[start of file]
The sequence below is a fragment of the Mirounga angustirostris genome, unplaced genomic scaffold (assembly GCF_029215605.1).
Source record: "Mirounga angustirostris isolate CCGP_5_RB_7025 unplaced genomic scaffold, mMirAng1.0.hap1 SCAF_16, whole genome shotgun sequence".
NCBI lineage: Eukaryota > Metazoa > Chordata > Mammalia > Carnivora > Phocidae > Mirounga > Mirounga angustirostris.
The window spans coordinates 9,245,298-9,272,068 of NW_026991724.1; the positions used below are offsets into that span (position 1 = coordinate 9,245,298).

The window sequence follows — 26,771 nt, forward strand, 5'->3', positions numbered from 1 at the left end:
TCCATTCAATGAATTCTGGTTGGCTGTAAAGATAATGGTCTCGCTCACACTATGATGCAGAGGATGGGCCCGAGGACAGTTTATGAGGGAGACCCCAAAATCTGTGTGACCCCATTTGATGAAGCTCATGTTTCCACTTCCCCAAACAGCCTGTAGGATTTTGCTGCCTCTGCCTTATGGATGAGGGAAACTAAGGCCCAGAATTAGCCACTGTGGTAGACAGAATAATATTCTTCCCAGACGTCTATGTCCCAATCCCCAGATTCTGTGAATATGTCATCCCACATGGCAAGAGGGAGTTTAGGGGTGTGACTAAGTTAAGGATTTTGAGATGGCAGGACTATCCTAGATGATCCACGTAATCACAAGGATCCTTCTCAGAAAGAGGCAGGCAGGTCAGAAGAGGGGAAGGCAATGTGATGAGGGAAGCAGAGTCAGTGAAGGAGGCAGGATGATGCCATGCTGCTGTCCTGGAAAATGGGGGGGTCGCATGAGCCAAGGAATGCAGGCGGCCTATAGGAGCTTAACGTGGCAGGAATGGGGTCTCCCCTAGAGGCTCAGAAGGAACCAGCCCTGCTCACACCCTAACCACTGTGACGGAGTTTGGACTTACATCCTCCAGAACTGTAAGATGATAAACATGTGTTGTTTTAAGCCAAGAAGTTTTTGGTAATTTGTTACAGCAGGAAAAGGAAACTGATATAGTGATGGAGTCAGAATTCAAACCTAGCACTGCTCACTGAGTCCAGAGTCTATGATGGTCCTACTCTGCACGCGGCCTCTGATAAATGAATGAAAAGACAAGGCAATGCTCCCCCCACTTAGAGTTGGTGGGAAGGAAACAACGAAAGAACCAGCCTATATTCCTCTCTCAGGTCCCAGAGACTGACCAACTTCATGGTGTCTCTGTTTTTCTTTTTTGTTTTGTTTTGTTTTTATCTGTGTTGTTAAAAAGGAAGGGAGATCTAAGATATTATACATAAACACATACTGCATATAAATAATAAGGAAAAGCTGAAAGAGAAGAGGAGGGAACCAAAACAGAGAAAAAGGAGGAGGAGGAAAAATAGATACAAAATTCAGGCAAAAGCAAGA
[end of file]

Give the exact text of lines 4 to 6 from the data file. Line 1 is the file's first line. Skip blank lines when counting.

The window spans coordinates 9,245,298-9,272,068 of NW_026991724.1; the positions used below are offsets into that span (position 1 = coordinate 9,245,298).

The window sequence follows — 26,771 nt, forward strand, 5'->3', positions numbered from 1 at the left end:
TCCATTCAATGAATTCTGGTTGGCTGTAAAGATAATGGTCTCGCTCACACTATGATGCAGAGGATGGGCCCGAGGACAGTTTATGAGGGAGACCCCAAAATCTGTGTGACCCCATTTGATGAAGCTCATGTTTCCACTTCCCCAAACAGCCTGTAGGATTTTGCTGCCTCTGCCTTATGGATGAGGGAAACTAAGGCCCAGAATTAGCCACTGTGGTAGACAGAATAATATTCTTCCCAGACGTCTATGTCCCAATCCCCAGATTCTGTGAATATGTCATCCCACATGGCAAGAGGGAGTTTAGGGGTGTGACTAAGTTAAGGATTTTGAGATGGCAGGACTATCCTAGATGATCCACGTAATCACAAGGATCCTTCTCAGAAAGAGGCAGGCAGGTCAGAAGAGGGGAAGGCAATGTGATGAGGGAAGCAGAGTCAGTGAAGGAGGCAGGATGATGCCATGCTGCTGTCCTGGAAAATGGGGGGGTCGCATGAGCCAAGGAATGCAGGCGGCCTATAGGAGCTTAACGTGGCAGGAATGGGGTCTCCCCTAGAGGCTCAGAAGGAACCAGCCCTGCTCACACCCTAACCACTGTGACGGAGTTTGGACTTACATCCTCCAGAACTGTAAGATGATAAACATGTGTTGTTTTAAGCCAAGAAGTTTTTGGTAATTTGTTACAGCAGGAAAAGGAAACTGATATAGTGATGGAGTCAGAATTCAAACCTAGCACTGCTCACTGAGTCCAGAGTCTATGATGGTCCTACTCTGCACGCGGCCTCTGATAAATGAATGAAAAGACAAGGCAATGCTCCCCCCACTTAGAGTTGGTGGGAAGGAAACAACGAAAGAACCAGCCTATATTCCTCTCTCAGGTCCCAGAGACTGACCAACTTCATGGTGTCTCTGTTTTTCTTTTTTGTTTTGTTTTGTTTTTATCTGTGTTGTTAAAAAGGAAGGGAGATCTAAGATATTATACATAAACACATACTGCATATAAATAATAAGGAAAAGCTGAAAGAGAAGAGGAGGGAACCAAAACAGAGAAAAAGGAGGAGGAGGAAAAATAGATACAAAATTCAGGCAAAAGCAAGA